Monday, 8:47 a.m.
Swank is back in Athens, and his focus shifts to college life.
Double majoring in advertising through the Grady College of Journalism and Mass Communication and marketing through the Terry College of Business, Swank is in his third year at the University of Georgia.
Going to school while managing a racing career is a challenge, but it’s one he’s up to.
“I think being one of the very few drivers pursuing a degree that’s very relevant to what we do on a day-to-day basis does give me an edge,” Swank said. “I take a lot of what I learn in my advertising and marketing classes and apply that to the racing industry, like the pitches I make when I have to approach a company for the funds to keep the team alive and actually go racing.”
But he likes to keep those two worlds separate.
“I try not to talk about racing too much or let people know that I race because once I do, I guarantee you that’s all I will talk about with them,” Swank said. “I want to have a life outside of racing, and school’s the best way to do that.
“But I do get a certain sense of fulfillment when I can get somebody interested in racing that would have had no exposure to racing otherwise. I’ve gotten my roommates to the point where they can carry on a conversation about racing. And I’m like, ‘OK, I did my job here.’”
The above feature was originally written and posted by UGA Today, and can also be found on the UGA Today website.
This summer, a total of 52 campers from eight U.S. states and Puerto Rico traveled to Grady College to attend Summer Media Academies in Advertising and Public Relations (AdPR), Journalism and Entertainment and Media Studies (EMST).
The weeklong camps were run in partnership with the University of Georgia Summer Academy program and introduced students between the ages of 13-17 to the tools they need to become multi-skilled professionals in their desired fields.
“We were excited to return to hosting in-person camps this year,” said Stephanie Moreno (ABJ ‘06, MA ‘20), scholastic outreach coordinator at Grady College. “Participants explored our majors and learned about the variety of career paths available in the media industry. They also got a glimpse of what life is like on a college campus.”
The AdPR camp was instructed by Tom Cullen (MA ‘18, MFA ‘21), a lecturer in the AdPR Department, and Cameron Shook (AB ’22), who graduated in May with a degree in Public Relations. They taught students how to become creative problem solvers, writers, decision-makers and persuasive communicators within traditional and new media.
Participants studied ways to reach target audiences and effectively communicate messages to the general public. They visited Jackson Spalding Public Relations and Marketing Agency to gain a sneak peak at life working for an agency, listened to guest lecturers, and designed an integrated campaign for a local non-profit organization, Project Safe. The camp ran from June 13-17.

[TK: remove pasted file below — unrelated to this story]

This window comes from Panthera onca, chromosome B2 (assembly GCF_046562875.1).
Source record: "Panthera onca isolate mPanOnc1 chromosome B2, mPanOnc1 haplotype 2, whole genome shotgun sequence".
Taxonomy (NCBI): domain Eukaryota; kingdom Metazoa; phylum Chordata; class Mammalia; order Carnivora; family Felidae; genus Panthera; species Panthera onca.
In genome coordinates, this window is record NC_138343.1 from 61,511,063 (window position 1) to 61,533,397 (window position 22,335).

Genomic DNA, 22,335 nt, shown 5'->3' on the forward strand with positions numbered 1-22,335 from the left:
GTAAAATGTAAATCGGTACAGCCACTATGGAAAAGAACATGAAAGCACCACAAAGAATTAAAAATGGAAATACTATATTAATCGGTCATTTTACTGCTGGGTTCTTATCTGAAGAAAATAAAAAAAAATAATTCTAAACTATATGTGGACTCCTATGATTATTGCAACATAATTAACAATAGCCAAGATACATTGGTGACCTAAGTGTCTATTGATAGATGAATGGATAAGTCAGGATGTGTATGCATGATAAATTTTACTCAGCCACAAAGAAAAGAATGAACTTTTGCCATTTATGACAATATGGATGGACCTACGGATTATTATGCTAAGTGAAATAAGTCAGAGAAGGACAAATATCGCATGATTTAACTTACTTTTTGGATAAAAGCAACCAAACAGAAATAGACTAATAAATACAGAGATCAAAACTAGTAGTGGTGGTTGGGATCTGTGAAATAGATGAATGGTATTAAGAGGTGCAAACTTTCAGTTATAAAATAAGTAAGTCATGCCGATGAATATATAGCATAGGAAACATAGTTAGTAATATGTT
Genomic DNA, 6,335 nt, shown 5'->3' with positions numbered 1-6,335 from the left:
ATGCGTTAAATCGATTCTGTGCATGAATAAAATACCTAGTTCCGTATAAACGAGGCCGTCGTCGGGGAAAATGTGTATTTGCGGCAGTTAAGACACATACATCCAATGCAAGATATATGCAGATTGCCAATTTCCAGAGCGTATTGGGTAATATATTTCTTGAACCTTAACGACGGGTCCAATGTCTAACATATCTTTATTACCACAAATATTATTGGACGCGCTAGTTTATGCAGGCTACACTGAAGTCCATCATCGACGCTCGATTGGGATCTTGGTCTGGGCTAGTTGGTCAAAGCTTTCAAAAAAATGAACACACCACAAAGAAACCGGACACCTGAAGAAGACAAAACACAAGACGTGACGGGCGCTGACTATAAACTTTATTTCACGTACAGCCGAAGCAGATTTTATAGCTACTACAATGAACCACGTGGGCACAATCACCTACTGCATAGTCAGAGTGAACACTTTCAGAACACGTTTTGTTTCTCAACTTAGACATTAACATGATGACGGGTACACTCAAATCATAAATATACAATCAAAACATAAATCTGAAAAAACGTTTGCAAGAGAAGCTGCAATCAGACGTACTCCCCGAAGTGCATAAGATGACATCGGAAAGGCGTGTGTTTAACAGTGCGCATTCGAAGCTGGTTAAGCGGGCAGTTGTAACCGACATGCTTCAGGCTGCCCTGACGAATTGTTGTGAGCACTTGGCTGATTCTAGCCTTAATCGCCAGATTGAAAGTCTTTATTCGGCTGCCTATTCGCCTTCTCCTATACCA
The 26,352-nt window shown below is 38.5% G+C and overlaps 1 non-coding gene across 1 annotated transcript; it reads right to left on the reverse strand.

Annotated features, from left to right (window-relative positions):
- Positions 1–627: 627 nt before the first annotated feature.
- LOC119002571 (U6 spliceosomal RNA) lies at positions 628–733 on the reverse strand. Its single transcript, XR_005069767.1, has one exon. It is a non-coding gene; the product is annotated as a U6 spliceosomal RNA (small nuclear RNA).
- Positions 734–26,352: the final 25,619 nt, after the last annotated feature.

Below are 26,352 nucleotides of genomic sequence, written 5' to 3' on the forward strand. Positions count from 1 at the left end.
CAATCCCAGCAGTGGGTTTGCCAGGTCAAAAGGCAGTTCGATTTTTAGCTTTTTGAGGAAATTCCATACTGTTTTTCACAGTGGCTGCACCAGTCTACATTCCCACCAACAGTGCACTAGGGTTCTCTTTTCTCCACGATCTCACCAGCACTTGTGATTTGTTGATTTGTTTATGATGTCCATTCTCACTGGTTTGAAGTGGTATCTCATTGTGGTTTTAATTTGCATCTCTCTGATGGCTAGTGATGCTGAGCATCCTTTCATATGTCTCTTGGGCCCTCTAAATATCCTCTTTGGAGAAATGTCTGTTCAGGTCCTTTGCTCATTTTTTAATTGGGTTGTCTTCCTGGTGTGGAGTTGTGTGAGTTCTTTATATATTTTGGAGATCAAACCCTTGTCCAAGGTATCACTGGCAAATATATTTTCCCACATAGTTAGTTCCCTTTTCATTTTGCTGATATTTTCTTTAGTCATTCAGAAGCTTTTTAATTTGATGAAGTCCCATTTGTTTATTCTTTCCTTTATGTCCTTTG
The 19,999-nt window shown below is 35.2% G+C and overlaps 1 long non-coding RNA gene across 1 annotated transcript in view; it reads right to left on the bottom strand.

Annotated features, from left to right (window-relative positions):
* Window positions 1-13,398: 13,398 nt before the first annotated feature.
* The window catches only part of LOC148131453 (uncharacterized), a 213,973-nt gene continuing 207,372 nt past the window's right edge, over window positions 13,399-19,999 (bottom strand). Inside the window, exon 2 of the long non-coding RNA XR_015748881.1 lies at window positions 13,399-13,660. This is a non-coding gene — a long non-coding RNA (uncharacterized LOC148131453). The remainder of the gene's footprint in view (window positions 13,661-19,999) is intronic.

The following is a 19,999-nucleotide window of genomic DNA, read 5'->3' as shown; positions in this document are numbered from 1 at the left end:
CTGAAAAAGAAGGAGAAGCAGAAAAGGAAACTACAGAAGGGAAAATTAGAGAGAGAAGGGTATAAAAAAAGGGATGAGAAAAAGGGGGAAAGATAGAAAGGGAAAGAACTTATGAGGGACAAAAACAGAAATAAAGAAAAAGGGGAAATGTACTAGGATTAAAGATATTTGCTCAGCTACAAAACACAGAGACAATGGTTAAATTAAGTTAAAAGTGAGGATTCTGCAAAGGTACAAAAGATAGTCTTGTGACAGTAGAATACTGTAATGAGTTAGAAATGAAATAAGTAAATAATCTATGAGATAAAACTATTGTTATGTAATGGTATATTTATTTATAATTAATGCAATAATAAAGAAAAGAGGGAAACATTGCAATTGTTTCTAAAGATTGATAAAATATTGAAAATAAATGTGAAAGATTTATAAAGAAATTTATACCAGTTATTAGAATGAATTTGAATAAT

“I highly recommend this summer camp,” said high school student MC O’Brien. “This camp not only teaches you the basics of AdPR but also life necessities and qualities about how to approach problems.”
Likewise, participants in the Journalism camp studied the art of interviewing, multimedia reporting, writing, editing, producing and social media storytelling. Instructors were Joe Dennis (MA ‘07, PhD ‘16), co-chair of the mass communications department and associate professor of mass communications at Piedmont University, and Heaven Jobe, a Journalism master’s student at Grady College.
The participants were also introduced to principles in visual journalism with a session led by Akili Ramsess, executive director of the National Press Photographers Association, headquartered at Grady College.They took a visit to The Red & Black independent student newspaper, where they caught a snapshot of a working newsroom. Throughout the week, they listened to guest lecturers, wrote articles and produced a news website, Rockstarwriters.blog. The Journalism camp also ran from June 13-17.
Ten days later, from June 27-July 1, a new group gathered for EMST camp led by Jeffrey Duncan, a third-year Ph.D. student focusing on entertainment media law, and Kimberlee Smith, a master’s student. EMST camp taught students interested in careers in film, television, radio, online, mobile and other new media industries valuable content production skills, from screenwriting to digital editing.
“I really love how we get hands-on presentations,” said Psalm Arias, a high school student who recently moved to Watkinsville, Georgia, from the Philippines. “Before this camp, I didn’t have a huge interest in filming. When I saw how cameras work and how lighting works, It got me very interested in it.”
“This camp has given me more options and allowed me to see more spaces that I have to go into,” added Kristina Buckley, a high school student from Buford, Georgia.